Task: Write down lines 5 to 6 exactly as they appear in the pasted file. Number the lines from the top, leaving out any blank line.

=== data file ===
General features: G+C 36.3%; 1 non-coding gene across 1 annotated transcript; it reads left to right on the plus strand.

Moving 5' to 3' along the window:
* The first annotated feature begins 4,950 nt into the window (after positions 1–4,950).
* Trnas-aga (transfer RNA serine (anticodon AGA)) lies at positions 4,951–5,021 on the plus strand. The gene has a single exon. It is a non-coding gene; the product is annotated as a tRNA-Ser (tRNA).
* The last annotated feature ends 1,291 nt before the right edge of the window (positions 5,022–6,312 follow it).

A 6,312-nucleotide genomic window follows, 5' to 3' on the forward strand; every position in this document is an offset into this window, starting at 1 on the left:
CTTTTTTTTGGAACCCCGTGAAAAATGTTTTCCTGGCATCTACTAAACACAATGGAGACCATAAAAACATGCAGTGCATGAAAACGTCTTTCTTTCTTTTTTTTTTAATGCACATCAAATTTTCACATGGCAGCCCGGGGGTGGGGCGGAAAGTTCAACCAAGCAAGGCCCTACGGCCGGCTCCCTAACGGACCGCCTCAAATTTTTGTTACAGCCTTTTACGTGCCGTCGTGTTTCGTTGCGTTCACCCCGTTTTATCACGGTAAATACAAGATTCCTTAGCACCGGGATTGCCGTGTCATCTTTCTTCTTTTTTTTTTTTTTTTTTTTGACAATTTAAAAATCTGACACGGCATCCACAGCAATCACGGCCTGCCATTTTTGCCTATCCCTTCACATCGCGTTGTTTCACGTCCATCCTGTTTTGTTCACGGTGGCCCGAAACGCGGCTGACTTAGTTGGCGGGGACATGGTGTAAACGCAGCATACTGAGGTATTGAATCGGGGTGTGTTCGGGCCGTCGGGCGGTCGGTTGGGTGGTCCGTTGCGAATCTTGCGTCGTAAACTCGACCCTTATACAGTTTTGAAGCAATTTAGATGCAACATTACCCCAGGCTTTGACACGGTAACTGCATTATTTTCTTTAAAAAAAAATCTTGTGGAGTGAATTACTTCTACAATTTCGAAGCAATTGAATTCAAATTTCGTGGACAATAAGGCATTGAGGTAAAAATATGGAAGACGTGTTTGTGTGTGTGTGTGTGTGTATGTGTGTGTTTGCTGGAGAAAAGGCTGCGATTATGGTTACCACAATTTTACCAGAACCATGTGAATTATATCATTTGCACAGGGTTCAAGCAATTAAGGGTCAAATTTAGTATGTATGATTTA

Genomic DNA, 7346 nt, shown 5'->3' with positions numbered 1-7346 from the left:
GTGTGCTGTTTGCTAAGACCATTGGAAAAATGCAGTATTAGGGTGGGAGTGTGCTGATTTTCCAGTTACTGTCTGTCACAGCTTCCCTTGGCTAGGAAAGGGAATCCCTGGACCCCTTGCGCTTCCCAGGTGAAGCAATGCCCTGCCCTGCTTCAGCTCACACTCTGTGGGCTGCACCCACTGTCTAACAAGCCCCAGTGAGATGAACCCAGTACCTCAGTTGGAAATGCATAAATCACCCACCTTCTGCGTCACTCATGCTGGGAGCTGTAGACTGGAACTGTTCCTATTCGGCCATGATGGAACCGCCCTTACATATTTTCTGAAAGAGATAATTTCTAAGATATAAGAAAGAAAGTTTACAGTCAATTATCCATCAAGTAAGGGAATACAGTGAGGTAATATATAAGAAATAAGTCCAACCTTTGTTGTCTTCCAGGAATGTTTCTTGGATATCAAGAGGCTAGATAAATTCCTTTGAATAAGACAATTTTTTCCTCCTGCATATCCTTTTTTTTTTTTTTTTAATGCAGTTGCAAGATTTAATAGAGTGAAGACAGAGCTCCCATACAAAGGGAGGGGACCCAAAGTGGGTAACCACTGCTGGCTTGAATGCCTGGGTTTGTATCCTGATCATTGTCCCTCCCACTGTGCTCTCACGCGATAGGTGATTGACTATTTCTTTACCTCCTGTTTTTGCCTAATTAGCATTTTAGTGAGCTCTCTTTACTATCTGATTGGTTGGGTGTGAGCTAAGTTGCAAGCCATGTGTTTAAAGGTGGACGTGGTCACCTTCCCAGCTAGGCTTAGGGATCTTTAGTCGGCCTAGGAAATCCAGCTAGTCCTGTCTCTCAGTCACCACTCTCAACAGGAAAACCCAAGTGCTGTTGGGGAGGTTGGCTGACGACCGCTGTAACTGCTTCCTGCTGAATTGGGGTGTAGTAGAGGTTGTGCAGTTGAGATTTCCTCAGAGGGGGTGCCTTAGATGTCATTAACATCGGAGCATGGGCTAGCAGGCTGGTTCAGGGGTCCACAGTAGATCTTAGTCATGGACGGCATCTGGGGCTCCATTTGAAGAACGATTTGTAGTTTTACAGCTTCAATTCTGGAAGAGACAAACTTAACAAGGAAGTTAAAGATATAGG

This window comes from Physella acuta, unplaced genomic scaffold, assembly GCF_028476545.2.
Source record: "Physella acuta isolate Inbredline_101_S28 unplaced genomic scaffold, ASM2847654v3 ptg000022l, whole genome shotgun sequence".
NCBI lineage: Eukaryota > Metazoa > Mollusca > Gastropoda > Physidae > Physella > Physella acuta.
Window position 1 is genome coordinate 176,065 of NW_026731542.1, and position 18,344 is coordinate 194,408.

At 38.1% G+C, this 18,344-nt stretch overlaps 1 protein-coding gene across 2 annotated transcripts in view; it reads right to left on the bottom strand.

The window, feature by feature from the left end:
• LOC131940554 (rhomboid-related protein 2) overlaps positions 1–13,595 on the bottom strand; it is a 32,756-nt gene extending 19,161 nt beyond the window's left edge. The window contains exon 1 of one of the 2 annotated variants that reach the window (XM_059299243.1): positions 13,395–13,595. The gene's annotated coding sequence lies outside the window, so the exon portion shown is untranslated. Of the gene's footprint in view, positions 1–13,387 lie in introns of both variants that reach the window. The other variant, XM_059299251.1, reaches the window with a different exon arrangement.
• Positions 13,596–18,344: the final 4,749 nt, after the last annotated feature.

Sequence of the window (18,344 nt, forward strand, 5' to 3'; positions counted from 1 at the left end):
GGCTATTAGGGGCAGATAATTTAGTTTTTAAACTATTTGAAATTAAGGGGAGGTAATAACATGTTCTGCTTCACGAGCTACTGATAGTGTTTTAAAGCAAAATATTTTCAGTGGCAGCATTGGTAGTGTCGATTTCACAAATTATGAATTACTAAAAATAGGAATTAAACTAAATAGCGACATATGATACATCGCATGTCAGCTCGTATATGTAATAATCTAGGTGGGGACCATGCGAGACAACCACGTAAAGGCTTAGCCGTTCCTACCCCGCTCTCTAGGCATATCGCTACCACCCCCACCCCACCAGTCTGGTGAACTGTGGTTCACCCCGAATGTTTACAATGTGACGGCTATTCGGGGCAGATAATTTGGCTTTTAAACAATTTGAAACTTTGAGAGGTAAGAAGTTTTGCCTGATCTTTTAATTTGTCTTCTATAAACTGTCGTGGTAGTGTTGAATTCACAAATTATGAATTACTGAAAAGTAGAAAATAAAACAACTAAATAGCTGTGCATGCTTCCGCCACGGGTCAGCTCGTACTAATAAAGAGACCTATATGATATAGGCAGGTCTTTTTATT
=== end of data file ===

* The last annotated feature ends 1,291 nt before the right edge of the window (positions 5,022–6,312 follow it).

A 6,312-nucleotide genomic window follows, 5' to 3' on the forward strand; every position in this document is an offset into this window, starting at 1 on the left: